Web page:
By examining data on global temperature fluctuations through geological history, Arnscheidt and Rothman sought to confirm whether a stable feedback was indeed at work. They worked with a range of global temperature records compiled by other scientists from the chemical composition of ancient marine fossils and shells and from preserved Antarctic ice cores.

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“This whole study was only possible because of the great progress made in improving the resolution of these deep-sea temperature records,” notes Arnscheidt. “Now we have data going back 66 million years, and the data points are thousands of years apart.”

Accelerate to a stop

To the data, the team applied the mathematical theory of stochastic differential equations, which is commonly used to reveal patterns in widely fluctuating datasets.

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“We learned that this theory predicts what you would expect Earth’s temperature history to look like if the feedback were operating on fixed time scales,” explains Arnscheidt.

Using this approach, the team analyzed the history of average global temperature over the past 66 million years, considering the entire period at different time scales, such as tens of years and hundreds of thousands of years, to see if any patterns of stabilizing responses had emerged. Each schedule.

“To some extent, it’s like your car speeding down the street, and if you hit the brakes, you skid for a long time before you stop,” says Rothman. “When the system returns to a steady state, there is a time frame where frictional resistance or stabilizing feedback kicks in.”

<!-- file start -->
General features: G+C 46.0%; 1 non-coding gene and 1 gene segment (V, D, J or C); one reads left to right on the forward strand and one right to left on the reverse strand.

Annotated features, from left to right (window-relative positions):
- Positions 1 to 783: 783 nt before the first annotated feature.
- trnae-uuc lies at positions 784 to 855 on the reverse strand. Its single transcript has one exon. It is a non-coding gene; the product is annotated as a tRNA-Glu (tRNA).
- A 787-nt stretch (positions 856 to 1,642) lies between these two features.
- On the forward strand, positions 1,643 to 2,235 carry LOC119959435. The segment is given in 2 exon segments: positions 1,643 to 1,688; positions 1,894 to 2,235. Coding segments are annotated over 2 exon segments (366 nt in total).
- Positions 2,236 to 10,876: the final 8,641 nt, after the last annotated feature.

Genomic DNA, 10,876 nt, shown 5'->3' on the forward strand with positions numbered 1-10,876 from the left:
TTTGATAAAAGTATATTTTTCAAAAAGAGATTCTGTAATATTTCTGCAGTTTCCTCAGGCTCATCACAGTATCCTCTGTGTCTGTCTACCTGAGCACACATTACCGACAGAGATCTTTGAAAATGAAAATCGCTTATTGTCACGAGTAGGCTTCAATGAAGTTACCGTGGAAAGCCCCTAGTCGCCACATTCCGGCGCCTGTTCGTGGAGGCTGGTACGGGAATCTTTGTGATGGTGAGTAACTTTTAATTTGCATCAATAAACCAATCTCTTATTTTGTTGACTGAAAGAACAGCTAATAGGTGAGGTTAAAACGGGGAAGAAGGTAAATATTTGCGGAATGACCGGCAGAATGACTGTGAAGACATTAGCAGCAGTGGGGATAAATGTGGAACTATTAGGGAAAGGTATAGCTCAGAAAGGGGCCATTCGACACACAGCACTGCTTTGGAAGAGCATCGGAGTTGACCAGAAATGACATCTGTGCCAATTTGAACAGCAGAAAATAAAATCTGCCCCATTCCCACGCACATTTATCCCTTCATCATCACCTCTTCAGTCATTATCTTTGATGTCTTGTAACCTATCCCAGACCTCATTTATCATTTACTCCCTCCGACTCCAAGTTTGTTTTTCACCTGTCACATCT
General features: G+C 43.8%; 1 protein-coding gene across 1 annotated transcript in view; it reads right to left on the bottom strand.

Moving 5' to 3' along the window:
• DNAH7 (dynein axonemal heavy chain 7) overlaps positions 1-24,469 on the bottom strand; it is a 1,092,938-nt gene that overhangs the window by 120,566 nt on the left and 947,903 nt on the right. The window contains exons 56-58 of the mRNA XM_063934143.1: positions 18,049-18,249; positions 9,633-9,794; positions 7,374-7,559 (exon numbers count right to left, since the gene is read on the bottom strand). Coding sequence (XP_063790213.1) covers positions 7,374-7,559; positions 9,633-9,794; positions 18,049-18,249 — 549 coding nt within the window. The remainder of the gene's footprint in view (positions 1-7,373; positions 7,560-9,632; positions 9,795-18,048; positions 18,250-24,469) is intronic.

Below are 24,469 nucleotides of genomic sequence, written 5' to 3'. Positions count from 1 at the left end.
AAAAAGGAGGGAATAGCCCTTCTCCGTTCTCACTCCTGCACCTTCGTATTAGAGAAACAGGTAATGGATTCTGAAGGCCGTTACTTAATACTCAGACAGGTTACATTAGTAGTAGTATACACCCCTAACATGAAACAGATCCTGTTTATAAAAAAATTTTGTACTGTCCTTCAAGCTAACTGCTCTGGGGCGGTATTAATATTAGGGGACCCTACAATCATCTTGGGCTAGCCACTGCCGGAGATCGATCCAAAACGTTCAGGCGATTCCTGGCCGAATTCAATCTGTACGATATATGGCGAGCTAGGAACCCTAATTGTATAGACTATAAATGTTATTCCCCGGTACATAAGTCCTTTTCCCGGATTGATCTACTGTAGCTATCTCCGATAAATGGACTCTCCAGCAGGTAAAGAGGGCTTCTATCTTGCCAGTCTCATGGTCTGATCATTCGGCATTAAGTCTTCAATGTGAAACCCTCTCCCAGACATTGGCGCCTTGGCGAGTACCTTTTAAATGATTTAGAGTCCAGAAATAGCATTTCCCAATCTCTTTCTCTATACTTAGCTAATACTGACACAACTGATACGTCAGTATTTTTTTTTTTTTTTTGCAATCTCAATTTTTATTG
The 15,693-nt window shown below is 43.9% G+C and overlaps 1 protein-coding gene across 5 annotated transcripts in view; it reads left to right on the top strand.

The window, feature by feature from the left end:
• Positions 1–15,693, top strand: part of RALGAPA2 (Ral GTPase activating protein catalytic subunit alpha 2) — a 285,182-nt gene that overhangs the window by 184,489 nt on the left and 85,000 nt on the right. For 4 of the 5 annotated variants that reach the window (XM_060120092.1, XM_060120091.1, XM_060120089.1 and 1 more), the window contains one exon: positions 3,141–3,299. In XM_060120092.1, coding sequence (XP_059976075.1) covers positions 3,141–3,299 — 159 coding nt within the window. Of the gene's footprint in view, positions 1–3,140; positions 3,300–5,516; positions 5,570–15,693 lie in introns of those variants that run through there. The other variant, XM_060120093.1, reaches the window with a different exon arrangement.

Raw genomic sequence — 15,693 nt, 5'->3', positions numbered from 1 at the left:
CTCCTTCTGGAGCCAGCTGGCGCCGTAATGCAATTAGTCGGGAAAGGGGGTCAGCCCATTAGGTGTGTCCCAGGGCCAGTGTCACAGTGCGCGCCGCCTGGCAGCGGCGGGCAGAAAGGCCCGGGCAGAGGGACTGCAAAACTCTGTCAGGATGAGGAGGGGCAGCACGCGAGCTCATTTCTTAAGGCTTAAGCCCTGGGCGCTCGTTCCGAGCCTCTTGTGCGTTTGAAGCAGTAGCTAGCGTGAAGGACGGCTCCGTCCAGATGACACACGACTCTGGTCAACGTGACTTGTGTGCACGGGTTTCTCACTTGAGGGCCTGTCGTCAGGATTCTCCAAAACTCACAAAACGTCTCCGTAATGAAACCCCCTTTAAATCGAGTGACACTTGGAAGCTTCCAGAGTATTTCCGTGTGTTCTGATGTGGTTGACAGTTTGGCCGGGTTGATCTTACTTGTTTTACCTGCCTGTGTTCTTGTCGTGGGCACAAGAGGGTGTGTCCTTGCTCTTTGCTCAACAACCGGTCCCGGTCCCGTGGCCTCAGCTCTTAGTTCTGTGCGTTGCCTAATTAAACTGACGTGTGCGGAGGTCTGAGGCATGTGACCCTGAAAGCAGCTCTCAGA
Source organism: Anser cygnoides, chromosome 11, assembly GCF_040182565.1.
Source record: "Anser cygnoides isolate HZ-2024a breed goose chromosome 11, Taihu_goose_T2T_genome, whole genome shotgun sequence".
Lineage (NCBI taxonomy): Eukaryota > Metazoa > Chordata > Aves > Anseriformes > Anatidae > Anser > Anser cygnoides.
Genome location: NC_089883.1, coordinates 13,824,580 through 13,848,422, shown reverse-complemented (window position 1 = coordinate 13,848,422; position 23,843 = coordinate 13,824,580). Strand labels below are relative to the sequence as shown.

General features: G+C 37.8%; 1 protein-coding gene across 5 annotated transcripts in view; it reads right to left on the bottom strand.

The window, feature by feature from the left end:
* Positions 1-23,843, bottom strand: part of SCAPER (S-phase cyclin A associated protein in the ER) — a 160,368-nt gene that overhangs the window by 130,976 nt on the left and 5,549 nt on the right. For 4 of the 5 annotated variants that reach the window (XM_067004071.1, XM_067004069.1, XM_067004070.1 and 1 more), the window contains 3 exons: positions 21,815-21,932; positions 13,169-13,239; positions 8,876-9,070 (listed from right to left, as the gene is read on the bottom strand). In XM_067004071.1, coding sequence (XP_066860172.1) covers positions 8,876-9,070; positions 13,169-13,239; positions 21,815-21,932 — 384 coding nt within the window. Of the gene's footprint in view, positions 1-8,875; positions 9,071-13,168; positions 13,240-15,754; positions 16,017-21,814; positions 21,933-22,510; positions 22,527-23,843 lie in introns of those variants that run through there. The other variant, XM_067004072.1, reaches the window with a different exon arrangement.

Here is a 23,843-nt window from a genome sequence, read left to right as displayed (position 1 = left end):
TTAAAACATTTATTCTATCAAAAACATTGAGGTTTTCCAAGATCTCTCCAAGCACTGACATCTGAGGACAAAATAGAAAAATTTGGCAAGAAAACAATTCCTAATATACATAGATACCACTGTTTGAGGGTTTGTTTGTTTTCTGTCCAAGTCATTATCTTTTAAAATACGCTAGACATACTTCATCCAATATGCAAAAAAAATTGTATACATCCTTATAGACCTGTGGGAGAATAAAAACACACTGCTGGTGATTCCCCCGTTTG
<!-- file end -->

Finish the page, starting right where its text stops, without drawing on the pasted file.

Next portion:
Without stabilizing feedbacks, global temperature fluctuations must grow over time. But the team’s analysis revealed a regime where the fluctuations did not grow, suggesting that a stable system ruled the climate before the fluctuations became too extreme. The time frame for this stabilization—hundreds of thousands of years—is consistent with what scientists predict for silicate weathering.

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Interestingly, on longer time scales, Arnscheidt and Rothman find that the data reveal no stable feedbacks. That is, repeated withdrawals of global temperature do not appear on time scales longer than a million years. On these longer time scales, what keeps global temperatures under control?

“There’s an idea that chance may have played an important role in determining why life still exists after 3 billion years,” Rothman offers.

In other words, when Earth’s temperature fluctuates, these fluctuations may be small enough in a geological sense that stable feedbacks such as silicate weathering are within a range that can control climate over time. More things, within the habitable zone.

“There are two camps: some say random chance is a sufficient explanation, others say there must be a consistent feedback,” says Arnscheidt. “We can show directly from the data that the answer is somewhere in between. In other words, there was some consistency, but pure luck may also have played a role in making the Earth continuously habitable.

This research was supported, in part, by a MathWorks Fellowship and the National Science Foundation.

Reprinted with permission from MIT News. Read Original article.